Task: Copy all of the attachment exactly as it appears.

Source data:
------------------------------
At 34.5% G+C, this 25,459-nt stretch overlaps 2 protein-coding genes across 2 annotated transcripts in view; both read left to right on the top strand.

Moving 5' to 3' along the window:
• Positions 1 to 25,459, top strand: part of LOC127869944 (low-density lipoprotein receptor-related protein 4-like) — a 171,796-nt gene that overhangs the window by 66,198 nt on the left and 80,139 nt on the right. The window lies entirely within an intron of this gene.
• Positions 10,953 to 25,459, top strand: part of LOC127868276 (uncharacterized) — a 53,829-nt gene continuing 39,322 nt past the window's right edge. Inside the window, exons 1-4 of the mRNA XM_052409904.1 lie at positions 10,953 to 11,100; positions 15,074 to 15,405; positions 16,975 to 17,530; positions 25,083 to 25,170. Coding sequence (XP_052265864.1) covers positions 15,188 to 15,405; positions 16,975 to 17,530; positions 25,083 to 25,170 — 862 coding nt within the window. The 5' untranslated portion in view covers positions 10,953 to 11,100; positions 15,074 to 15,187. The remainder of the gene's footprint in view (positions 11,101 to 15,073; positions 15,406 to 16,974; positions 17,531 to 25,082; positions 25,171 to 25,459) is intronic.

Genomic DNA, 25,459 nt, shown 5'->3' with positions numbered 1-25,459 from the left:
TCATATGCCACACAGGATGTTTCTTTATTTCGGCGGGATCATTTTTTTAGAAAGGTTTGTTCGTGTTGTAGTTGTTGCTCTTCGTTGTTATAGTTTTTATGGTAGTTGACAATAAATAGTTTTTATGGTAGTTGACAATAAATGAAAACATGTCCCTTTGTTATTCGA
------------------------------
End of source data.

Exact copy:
At 34.5% G+C, this 25,459-nt stretch overlaps 2 protein-coding genes across 2 annotated transcripts in view; both read left to right on the top strand.

Moving 5' to 3' along the window:
• Positions 1 to 25,459, top strand: part of LOC127869944 (low-density lipoprotein receptor-related protein 4-like) — a 171,796-nt gene that overhangs the window by 66,198 nt on the left and 80,139 nt on the right. The window lies entirely within an intron of this gene.
• Positions 10,953 to 25,459, top strand: part of LOC127868276 (uncharacterized) — a 53,829-nt gene continuing 39,322 nt past the window's right edge. Inside the window, exons 1-4 of the mRNA XM_052409904.1 lie at positions 10,953 to 11,100; positions 15,074 to 15,405; positions 16,975 to 17,530; positions 25,083 to 25,170. Coding sequence (XP_052265864.1) covers positions 15,188 to 15,405; positions 16,975 to 17,530; positions 25,083 to 25,170 — 862 coding nt within the window. The 5' untranslated portion in view covers positions 10,953 to 11,100; positions 15,074 to 15,187. The remainder of the gene's footprint in view (positions 11,101 to 15,073; positions 15,406 to 16,974; positions 17,531 to 25,082; positions 25,171 to 25,459) is intronic.

Genomic DNA, 25,459 nt, shown 5'->3' with positions numbered 1-25,459 from the left:
TCATATGCCACACAGGATGTTTCTTTATTTCGGCGGGATCATTTTTTTAGAAAGGTTTGTTCGTGTTGTAGTTGTTGCTCTTCGTTGTTATAGTTTTTATGGTAGTTGACAATAAATAGTTTTTATGGTAGTTGACAATAAATGAAAACATGTCCCTTTGTTATTCGA